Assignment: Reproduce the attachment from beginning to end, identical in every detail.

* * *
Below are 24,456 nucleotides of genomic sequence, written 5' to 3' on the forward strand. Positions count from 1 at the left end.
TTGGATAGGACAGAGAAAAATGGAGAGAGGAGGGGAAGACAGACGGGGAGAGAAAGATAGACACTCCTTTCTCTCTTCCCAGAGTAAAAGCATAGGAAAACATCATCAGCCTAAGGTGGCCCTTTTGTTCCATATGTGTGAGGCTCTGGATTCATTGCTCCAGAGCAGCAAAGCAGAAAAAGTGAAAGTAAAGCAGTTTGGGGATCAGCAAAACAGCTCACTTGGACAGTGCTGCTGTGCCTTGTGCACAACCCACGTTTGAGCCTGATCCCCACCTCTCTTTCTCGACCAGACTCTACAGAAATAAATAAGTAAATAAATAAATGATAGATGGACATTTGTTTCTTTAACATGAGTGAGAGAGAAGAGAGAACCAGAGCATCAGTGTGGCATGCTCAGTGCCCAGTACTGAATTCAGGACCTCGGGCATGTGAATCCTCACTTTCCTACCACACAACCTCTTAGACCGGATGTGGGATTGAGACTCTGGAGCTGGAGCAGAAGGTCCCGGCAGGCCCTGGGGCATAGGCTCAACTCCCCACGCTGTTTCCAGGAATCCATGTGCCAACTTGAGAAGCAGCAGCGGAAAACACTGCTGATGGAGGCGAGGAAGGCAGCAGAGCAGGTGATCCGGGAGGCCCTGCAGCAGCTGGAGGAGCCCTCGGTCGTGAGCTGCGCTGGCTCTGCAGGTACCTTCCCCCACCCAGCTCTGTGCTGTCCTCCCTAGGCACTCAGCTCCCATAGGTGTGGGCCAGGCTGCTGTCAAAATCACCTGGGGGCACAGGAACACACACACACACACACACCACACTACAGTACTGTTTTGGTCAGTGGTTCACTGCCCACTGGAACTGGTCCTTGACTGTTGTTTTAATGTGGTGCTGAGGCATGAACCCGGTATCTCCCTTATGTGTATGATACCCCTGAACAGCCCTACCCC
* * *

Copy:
Below are 24,456 nucleotides of genomic sequence, written 5' to 3' on the forward strand. Positions count from 1 at the left end.
TTGGATAGGACAGAGAAAAATGGAGAGAGGAGGGGAAGACAGACGGGGAGAGAAAGATAGACACTCCTTTCTCTCTTCCCAGAGTAAAAGCATAGGAAAACATCATCAGCCTAAGGTGGCCCTTTTGTTCCATATGTGTGAGGCTCTGGATTCATTGCTCCAGAGCAGCAAAGCAGAAAAAGTGAAAGTAAAGCAGTTTGGGGATCAGCAAAACAGCTCACTTGGACAGTGCTGCTGTGCCTTGTGCACAACCCACGTTTGAGCCTGATCCCCACCTCTCTTTCTCGACCAGACTCTACAGAAATAAATAAGTAAATAAATAAATGATAGATGGACATTTGTTTCTTTAACATGAGTGAGAGAGAAGAGAGAACCAGAGCATCAGTGTGGCATGCTCAGTGCCCAGTACTGAATTCAGGACCTCGGGCATGTGAATCCTCACTTTCCTACCACACAACCTCTTAGACCGGATGTGGGATTGAGACTCTGGAGCTGGAGCAGAAGGTCCCGGCAGGCCCTGGGGCATAGGCTCAACTCCCCACGCTGTTTCCAGGAATCCATGTGCCAACTTGAGAAGCAGCAGCGGAAAACACTGCTGATGGAGGCGAGGAAGGCAGCAGAGCAGGTGATCCGGGAGGCCCTGCAGCAGCTGGAGGAGCCCTCGGTCGTGAGCTGCGCTGGCTCTGCAGGTACCTTCCCCCACCCAGCTCTGTGCTGTCCTCCCTAGGCACTCAGCTCCCATAGGTGTGGGCCAGGCTGCTGTCAAAATCACCTGGGGGCACAGGAACACACACACACACACACACCACACTACAGTACTGTTTTGGTCAGTGGTTCACTGCCCACTGGAACTGGTCCTTGACTGTTGTTTTAATGTGGTGCTGAGGCATGAACCCGGTATCTCCCTTATGTGTATGATACCCCTGAACAGCCCTACCCC